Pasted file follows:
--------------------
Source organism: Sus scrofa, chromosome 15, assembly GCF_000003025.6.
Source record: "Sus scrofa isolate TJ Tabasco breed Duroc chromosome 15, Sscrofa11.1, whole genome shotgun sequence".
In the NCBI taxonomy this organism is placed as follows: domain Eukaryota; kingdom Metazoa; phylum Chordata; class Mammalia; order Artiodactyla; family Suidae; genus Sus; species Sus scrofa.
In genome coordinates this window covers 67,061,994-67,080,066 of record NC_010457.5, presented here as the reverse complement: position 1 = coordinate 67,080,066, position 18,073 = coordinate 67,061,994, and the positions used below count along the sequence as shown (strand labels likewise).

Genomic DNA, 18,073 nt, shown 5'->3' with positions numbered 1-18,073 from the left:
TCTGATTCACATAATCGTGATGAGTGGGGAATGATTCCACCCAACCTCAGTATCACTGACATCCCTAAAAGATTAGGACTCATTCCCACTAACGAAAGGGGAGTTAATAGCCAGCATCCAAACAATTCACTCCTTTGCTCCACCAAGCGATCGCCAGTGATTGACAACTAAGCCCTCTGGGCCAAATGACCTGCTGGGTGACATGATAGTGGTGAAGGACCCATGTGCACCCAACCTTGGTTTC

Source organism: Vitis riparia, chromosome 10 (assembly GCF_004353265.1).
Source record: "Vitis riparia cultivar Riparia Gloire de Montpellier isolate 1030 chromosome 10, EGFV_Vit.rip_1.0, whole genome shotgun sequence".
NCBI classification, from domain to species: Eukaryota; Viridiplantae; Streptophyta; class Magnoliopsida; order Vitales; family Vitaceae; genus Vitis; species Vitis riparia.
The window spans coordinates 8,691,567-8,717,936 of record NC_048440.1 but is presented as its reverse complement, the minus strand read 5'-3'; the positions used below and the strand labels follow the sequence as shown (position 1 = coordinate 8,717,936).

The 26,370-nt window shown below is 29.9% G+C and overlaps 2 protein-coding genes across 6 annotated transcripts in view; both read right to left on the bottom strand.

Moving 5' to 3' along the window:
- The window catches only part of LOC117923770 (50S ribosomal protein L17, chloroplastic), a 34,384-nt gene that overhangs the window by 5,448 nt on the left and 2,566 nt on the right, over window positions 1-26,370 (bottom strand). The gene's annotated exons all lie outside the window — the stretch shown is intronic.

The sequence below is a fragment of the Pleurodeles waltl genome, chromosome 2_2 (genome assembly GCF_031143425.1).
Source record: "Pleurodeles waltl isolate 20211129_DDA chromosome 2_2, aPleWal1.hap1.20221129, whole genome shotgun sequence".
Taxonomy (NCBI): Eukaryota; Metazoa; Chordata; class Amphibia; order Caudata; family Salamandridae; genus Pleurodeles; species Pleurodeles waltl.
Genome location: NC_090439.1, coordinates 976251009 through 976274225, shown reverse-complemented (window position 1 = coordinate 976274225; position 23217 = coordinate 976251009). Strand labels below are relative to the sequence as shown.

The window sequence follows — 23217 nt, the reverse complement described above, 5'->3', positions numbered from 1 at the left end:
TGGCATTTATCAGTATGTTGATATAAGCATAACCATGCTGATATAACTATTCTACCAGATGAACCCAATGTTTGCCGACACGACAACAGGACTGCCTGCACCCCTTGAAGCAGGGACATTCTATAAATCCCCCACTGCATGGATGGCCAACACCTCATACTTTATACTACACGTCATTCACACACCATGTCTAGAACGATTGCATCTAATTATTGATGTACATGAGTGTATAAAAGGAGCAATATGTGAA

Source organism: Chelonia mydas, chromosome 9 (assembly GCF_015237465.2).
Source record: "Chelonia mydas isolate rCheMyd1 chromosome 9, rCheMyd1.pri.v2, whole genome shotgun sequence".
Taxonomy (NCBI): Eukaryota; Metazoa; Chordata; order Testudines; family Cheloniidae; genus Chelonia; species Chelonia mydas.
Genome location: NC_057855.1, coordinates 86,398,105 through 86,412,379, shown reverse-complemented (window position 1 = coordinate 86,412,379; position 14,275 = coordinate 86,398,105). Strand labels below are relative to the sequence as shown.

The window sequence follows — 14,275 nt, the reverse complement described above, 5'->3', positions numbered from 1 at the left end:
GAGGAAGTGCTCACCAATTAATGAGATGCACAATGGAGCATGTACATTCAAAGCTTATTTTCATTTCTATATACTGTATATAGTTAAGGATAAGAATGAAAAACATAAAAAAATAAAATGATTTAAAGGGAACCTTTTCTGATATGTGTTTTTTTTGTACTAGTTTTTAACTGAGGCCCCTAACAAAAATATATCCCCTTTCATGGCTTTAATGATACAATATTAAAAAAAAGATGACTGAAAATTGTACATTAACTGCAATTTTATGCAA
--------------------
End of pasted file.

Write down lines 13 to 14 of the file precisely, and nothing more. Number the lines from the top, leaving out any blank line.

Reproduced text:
- The window catches only part of LOC117923770 (50S ribosomal protein L17, chloroplastic), a 34,384-nt gene that overhangs the window by 5,448 nt on the left and 2,566 nt on the right, over window positions 1-26,370 (bottom strand). The gene's annotated exons all lie outside the window — the stretch shown is intronic.

The sequence below is a fragment of the Pleurodeles waltl genome, chromosome 2_2 (genome assembly GCF_031143425.1).